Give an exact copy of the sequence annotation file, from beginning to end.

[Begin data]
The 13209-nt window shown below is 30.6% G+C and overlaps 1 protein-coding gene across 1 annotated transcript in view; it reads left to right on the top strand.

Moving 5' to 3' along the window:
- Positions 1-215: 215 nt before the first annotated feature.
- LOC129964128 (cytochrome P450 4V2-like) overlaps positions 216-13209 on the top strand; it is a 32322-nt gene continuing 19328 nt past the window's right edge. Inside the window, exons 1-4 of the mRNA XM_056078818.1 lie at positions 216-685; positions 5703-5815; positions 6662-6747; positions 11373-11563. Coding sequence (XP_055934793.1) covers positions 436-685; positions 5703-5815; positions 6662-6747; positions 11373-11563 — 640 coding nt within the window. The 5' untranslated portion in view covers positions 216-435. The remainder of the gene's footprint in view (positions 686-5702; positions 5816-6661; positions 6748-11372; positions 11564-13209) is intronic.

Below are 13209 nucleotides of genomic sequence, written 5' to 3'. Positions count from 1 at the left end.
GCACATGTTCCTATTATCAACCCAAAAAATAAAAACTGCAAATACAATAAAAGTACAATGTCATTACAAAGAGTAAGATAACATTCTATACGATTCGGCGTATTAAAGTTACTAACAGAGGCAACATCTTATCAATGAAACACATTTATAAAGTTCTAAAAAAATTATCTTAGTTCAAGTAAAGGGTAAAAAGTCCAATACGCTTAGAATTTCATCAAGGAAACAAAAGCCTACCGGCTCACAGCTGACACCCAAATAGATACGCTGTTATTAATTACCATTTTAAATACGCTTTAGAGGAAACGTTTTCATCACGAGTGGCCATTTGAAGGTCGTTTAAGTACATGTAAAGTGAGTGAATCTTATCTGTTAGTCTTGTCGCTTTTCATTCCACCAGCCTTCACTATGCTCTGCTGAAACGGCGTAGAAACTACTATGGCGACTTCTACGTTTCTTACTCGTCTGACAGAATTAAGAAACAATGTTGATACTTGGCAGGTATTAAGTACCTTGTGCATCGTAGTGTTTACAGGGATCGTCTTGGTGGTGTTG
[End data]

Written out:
The 13209-nt window shown below is 30.6% G+C and overlaps 1 protein-coding gene across 1 annotated transcript in view; it reads left to right on the top strand.

Moving 5' to 3' along the window:
- Positions 1-215: 215 nt before the first annotated feature.
- LOC129964128 (cytochrome P450 4V2-like) overlaps positions 216-13209 on the top strand; it is a 32322-nt gene continuing 19328 nt past the window's right edge. Inside the window, exons 1-4 of the mRNA XM_056078818.1 lie at positions 216-685; positions 5703-5815; positions 6662-6747; positions 11373-11563. Coding sequence (XP_055934793.1) covers positions 436-685; positions 5703-5815; positions 6662-6747; positions 11373-11563 — 640 coding nt within the window. The 5' untranslated portion in view covers positions 216-435. The remainder of the gene's footprint in view (positions 686-5702; positions 5816-6661; positions 6748-11372; positions 11564-13209) is intronic.

Below are 13209 nucleotides of genomic sequence, written 5' to 3'. Positions count from 1 at the left end.
GCACATGTTCCTATTATCAACCCAAAAAATAAAAACTGCAAATACAATAAAAGTACAATGTCATTACAAAGAGTAAGATAACATTCTATACGATTCGGCGTATTAAAGTTACTAACAGAGGCAACATCTTATCAATGAAACACATTTATAAAGTTCTAAAAAAATTATCTTAGTTCAAGTAAAGGGTAAAAAGTCCAATACGCTTAGAATTTCATCAAGGAAACAAAAGCCTACCGGCTCACAGCTGACACCCAAATAGATACGCTGTTATTAATTACCATTTTAAATACGCTTTAGAGGAAACGTTTTCATCACGAGTGGCCATTTGAAGGTCGTTTAAGTACATGTAAAGTGAGTGAATCTTATCTGTTAGTCTTGTCGCTTTTCATTCCACCAGCCTTCACTATGCTCTGCTGAAACGGCGTAGAAACTACTATGGCGACTTCTACGTTTCTTACTCGTCTGACAGAATTAAGAAACAATGTTGATACTTGGCAGGTATTAAGTACCTTGTGCATCGTAGTGTTTACAGGGATCGTCTTGGTGGTGTTG